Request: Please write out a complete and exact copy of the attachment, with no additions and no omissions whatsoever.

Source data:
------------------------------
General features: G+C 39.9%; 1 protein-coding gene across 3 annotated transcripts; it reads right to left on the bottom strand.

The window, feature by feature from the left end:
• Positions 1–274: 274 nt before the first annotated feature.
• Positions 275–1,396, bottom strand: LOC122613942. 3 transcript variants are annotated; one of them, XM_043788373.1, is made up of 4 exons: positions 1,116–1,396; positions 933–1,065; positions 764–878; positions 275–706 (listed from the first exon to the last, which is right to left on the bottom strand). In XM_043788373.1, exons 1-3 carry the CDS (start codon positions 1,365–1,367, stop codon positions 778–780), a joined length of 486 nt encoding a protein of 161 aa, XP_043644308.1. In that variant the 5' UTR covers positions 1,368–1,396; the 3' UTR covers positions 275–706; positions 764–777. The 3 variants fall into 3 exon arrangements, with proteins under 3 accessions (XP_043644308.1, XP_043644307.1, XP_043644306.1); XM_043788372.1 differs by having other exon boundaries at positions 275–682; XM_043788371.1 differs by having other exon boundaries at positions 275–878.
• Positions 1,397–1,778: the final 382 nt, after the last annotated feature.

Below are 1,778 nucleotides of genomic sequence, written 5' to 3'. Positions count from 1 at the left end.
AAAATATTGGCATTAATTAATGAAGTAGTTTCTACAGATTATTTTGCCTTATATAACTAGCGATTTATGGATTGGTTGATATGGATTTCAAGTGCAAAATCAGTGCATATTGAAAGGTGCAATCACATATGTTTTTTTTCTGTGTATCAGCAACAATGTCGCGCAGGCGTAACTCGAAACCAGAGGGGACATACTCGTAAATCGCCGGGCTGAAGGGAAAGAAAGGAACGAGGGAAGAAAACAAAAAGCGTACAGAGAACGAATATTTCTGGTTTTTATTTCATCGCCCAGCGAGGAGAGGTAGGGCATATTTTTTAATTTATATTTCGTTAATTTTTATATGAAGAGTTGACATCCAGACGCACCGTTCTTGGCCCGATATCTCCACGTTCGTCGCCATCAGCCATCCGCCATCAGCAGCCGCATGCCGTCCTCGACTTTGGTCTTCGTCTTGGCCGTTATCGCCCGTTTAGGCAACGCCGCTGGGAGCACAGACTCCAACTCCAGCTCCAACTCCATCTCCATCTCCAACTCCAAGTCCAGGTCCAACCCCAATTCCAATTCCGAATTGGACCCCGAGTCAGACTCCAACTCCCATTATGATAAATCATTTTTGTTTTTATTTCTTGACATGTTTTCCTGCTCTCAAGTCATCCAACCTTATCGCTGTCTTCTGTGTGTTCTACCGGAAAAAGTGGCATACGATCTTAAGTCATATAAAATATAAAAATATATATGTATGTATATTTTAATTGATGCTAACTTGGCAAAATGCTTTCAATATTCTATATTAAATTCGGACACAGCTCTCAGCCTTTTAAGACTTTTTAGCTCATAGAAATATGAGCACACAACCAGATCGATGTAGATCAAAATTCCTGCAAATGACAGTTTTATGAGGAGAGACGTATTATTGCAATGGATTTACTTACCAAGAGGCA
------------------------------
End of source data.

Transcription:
General features: G+C 39.9%; 1 protein-coding gene across 3 annotated transcripts; it reads right to left on the bottom strand.

The window, feature by feature from the left end:
• Positions 1–274: 274 nt before the first annotated feature.
• Positions 275–1,396, bottom strand: LOC122613942. 3 transcript variants are annotated; one of them, XM_043788373.1, is made up of 4 exons: positions 1,116–1,396; positions 933–1,065; positions 764–878; positions 275–706 (listed from the first exon to the last, which is right to left on the bottom strand). In XM_043788373.1, exons 1-3 carry the CDS (start codon positions 1,365–1,367, stop codon positions 778–780), a joined length of 486 nt encoding a protein of 161 aa, XP_043644308.1. In that variant the 5' UTR covers positions 1,368–1,396; the 3' UTR covers positions 275–706; positions 764–777. The 3 variants fall into 3 exon arrangements, with proteins under 3 accessions (XP_043644308.1, XP_043644307.1, XP_043644306.1); XM_043788372.1 differs by having other exon boundaries at positions 275–682; XM_043788371.1 differs by having other exon boundaries at positions 275–878.
• Positions 1,397–1,778: the final 382 nt, after the last annotated feature.

Below are 1,778 nucleotides of genomic sequence, written 5' to 3'. Positions count from 1 at the left end.
AAAATATTGGCATTAATTAATGAAGTAGTTTCTACAGATTATTTTGCCTTATATAACTAGCGATTTATGGATTGGTTGATATGGATTTCAAGTGCAAAATCAGTGCATATTGAAAGGTGCAATCACATATGTTTTTTTTCTGTGTATCAGCAACAATGTCGCGCAGGCGTAACTCGAAACCAGAGGGGACATACTCGTAAATCGCCGGGCTGAAGGGAAAGAAAGGAACGAGGGAAGAAAACAAAAAGCGTACAGAGAACGAATATTTCTGGTTTTTATTTCATCGCCCAGCGAGGAGAGGTAGGGCATATTTTTTAATTTATATTTCGTTAATTTTTATATGAAGAGTTGACATCCAGACGCACCGTTCTTGGCCCGATATCTCCACGTTCGTCGCCATCAGCCATCCGCCATCAGCAGCCGCATGCCGTCCTCGACTTTGGTCTTCGTCTTGGCCGTTATCGCCCGTTTAGGCAACGCCGCTGGGAGCACAGACTCCAACTCCAGCTCCAACTCCATCTCCATCTCCAACTCCAAGTCCAGGTCCAACCCCAATTCCAATTCCGAATTGGACCCCGAGTCAGACTCCAACTCCCATTATGATAAATCATTTTTGTTTTTATTTCTTGACATGTTTTCCTGCTCTCAAGTCATCCAACCTTATCGCTGTCTTCTGTGTGTTCTACCGGAAAAAGTGGCATACGATCTTAAGTCATATAAAATATAAAAATATATATGTATGTATATTTTAATTGATGCTAACTTGGCAAAATGCTTTCAATATTCTATATTAAATTCGGACACAGCTCTCAGCCTTTTAAGACTTTTTAGCTCATAGAAATATGAGCACACAACCAGATCGATGTAGATCAAAATTCCTGCAAATGACAGTTTTATGAGGAGAGACGTATTATTGCAATGGATTTACTTACCAAGAGGCA